- By: Neil Hartman
As a product set, treasury management continues to be a source of diversified revenue for banks and, given the focus on non-interest income with falling interest rates, much more of a commodity business. As banks look to innovate new products and services targeted towards corporate treasury functions of all sizes, one area of opportunity is differentiating the implementation and onboarding process.
For many bank clients and personnel, the onboarding process can be somewhat of a “black hole,” lacking vision and oversight into the status of existing implementations as well as minimal forecasting of what may need to be implemented in the coming months. Additionally, institutions continue to rely on paper contracts, wet signatures, manual processes and data entry in order to implement the broad spectrum of treasury products they offer, resulting in long timeframes and multiple client touch points. This, in it of itself, can produce a less than optimal experience for a bank’s corporate clients, especially given that many clients consider the onboarding process a proxy to the level of ongoing customer service that they will receive from the bank going forward.
What are others doing?
Today’s environment calls for speed and efficiency within any onboarding process, especially for treasury products. Institutions looking to gain a competitive advantage are integrating existing and new technology, with a focus on being transparent to the companies with which they are working, and driving down the time required to realize revenue. Some of the steps we see institutions taking include:
- Developing robust customer relationship management (CRM) platforms with a focus on the treasury management sales and support processes
- Creating workflow tools to promote “straight-thru-processing” and manage the implementation process from CRM to support
- Utilizing dynamic, electronic forms that are automatically tailored to each implementation and available through multiple channels, including mobile channels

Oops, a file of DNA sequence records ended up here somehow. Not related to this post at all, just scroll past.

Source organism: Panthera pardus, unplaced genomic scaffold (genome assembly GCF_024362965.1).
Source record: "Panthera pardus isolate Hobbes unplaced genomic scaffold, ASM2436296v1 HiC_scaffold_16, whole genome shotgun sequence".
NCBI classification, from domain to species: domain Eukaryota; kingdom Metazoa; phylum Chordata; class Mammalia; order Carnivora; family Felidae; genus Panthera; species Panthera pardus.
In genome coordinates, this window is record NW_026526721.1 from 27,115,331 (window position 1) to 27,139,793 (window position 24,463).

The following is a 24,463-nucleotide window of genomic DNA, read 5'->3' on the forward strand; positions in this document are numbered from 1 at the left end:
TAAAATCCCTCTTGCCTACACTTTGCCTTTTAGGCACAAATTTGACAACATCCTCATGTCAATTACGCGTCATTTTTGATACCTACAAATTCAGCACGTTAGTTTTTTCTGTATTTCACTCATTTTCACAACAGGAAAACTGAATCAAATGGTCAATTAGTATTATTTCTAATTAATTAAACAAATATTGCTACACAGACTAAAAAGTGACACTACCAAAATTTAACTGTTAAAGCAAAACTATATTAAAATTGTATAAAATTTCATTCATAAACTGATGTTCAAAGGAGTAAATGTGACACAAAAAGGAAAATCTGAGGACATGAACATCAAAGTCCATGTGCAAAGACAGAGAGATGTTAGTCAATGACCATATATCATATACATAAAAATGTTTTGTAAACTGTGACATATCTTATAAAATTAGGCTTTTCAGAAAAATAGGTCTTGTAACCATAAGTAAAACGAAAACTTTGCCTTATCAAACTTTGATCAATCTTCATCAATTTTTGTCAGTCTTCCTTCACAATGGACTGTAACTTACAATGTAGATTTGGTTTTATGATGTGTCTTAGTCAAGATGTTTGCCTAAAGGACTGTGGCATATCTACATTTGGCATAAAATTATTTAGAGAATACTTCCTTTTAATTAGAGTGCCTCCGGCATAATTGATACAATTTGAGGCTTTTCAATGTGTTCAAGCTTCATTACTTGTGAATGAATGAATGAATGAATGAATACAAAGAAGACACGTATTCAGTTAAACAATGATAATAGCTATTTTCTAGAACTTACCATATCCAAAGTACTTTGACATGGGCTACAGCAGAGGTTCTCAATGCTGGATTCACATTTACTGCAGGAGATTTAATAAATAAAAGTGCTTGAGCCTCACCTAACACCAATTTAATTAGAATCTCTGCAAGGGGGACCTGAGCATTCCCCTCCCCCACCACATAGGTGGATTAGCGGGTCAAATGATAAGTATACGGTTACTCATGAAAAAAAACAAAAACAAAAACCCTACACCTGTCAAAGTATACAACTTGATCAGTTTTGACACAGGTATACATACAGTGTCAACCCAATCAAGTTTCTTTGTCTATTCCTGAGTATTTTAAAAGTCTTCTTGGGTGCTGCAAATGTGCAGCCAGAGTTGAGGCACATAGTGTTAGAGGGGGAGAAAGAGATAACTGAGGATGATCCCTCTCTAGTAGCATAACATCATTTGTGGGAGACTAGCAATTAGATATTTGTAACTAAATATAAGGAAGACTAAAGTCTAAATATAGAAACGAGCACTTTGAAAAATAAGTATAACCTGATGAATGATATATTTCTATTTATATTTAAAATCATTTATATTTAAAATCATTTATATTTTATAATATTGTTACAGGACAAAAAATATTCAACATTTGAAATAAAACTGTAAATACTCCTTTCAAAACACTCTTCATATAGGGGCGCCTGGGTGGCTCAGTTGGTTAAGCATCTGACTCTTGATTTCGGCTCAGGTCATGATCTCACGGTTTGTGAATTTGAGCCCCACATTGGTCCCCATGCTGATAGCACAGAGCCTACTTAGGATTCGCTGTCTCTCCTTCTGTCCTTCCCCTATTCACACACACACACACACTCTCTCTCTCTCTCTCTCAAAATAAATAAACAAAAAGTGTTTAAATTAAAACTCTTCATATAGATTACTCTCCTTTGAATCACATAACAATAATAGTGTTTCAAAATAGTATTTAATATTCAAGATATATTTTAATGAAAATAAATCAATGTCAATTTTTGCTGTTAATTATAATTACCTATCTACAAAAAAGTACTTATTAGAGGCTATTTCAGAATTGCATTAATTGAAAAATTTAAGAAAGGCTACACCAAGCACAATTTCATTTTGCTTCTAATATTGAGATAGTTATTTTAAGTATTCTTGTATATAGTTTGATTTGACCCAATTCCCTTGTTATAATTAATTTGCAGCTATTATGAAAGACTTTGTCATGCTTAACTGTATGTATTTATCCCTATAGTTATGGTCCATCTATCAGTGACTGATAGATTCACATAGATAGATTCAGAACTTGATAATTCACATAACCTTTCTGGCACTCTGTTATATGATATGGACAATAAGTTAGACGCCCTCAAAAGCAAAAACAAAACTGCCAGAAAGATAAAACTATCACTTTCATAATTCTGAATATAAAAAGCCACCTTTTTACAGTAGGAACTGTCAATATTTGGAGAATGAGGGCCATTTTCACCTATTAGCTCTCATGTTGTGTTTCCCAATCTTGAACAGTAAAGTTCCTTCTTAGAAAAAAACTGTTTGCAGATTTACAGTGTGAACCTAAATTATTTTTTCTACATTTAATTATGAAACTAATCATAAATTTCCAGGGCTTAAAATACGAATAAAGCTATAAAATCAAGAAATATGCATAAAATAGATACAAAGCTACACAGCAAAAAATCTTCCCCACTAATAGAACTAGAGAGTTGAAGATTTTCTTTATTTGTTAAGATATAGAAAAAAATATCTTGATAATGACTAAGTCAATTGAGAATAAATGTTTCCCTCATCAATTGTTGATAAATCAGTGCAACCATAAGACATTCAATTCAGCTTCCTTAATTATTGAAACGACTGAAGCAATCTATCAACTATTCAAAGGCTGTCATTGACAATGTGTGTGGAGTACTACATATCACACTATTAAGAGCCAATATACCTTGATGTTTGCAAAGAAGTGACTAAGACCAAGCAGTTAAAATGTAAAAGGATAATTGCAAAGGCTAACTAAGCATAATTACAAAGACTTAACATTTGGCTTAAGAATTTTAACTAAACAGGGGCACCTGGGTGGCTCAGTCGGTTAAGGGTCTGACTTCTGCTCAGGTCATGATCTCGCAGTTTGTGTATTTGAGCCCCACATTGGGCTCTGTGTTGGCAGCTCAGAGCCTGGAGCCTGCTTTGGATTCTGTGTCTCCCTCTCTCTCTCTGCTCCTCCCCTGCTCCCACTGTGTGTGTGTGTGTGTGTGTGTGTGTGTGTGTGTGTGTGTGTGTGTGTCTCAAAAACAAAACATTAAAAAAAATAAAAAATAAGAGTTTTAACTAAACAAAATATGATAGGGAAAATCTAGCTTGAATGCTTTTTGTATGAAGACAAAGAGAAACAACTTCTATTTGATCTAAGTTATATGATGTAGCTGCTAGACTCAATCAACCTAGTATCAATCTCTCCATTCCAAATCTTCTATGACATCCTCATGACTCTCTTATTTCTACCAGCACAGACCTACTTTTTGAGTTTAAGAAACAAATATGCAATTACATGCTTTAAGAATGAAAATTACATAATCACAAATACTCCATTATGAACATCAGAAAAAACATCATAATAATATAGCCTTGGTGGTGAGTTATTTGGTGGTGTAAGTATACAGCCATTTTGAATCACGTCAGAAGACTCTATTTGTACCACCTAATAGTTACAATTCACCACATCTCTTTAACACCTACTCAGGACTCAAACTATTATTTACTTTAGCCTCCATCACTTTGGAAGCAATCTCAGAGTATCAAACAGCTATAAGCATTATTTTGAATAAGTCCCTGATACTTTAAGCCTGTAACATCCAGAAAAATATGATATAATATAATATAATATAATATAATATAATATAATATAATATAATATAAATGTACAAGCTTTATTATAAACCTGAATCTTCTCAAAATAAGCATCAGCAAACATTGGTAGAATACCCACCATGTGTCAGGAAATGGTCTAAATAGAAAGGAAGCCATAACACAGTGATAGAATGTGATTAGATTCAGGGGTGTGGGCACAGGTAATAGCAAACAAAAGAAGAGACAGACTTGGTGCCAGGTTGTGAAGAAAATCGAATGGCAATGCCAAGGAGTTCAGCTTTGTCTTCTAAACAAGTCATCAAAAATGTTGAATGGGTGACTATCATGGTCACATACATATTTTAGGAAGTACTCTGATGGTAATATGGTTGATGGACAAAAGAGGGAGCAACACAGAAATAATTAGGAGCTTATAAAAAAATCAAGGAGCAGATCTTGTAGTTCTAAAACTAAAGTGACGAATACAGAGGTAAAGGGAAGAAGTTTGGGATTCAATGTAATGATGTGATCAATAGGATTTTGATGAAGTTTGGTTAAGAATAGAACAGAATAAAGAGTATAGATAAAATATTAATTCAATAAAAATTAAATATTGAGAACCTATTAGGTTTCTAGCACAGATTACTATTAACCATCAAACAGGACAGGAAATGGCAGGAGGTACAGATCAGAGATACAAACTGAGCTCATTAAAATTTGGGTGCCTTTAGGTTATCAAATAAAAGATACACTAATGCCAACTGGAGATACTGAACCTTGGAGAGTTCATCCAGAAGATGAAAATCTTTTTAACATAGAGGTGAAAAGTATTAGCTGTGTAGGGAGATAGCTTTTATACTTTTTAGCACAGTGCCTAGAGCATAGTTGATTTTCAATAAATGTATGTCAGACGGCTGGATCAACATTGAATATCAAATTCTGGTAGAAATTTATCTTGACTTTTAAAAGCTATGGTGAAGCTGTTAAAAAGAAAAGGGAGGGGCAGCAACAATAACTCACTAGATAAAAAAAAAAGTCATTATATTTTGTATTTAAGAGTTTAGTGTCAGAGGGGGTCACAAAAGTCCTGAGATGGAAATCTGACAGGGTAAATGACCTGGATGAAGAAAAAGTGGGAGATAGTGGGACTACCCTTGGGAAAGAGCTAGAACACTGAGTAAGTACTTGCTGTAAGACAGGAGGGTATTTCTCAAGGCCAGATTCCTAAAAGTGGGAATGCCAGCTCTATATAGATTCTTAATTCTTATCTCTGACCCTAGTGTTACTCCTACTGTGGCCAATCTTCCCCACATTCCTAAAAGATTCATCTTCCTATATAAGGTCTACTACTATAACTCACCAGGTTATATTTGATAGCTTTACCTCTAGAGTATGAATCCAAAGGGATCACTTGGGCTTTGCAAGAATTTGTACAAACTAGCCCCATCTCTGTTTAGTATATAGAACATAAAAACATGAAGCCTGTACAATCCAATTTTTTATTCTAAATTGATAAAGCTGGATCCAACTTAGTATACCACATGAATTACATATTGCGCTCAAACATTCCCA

- Utilizing electronic signatures for all treasury management contracts
- Establishing customer-facing and internal automated dashboards and scorecards to provide transparency into the onboarding process, with a focus on SLAs, KPIs, and metrics for each step
- Integrating data from the point of capture thru the back-office systems
- Developing customer portals for maintenance and new treasury product requests
- Creating new organizational designs and responsibilities that enable more intimate relationship management
- Integrating feedback mechanisms focused on measuring the customer experience
Building a business case.
Any major re-engineering program should have a clearly defined and demonstrated business case. Re-engineering the treasury onboarding process is no different. In most instances, banks can expect a significant investment while developing a new on-boarding process, especially if many of the technologies identified are not currently procured or in use. Depending on the level of re-engineering, the payback period can be anywhere from eight months to two years, with institutions realizing:
- Efficiency gains in the time to revenue of 20-40 percent
- Lower ongoing operating costs, typically 10-30 percent
- Increased scalability to take on additional implementations with fewer staff
- Higher retention rates of their existing customer bases
In many cases, banks have the opportunity to increase new and cross-sell sales by demonstrating improved customer experience and an implementation process that is more efficient than their competitors’ processes.
A measured approach.
Re-engineering the treasury on-boarding process is not a small endeavor. Utilizing a measured approach to identifying and implementing change, such as the high-level approach outlined below, can help speed the success of the program:
- Current-state assessment
- Future-state process design and implementation
- Technology selection, implementation, and integration
- Full roll-out
The keys to this approach are two-fold. First, incorporate existing clients into the process, as they are the best predictor of future client expectations. Second, be very careful to not over-engineer the process. Over-engineering will drive out all expected efficiencies in the process and will hamper the adoption needed across all of the support, front, and back-office functions.
Create competitive advantage.
Given the commodity nature of treasury management offerings, differentiating customer experience during the onboarding process can be a competitive advantage in winning new business. Following a structured approach and utilizing new and existing technology to redefine how a commercial client’s treasury function is introduced to the bank can lead to lower costs, higher revenues, and a longer-term treasury management client.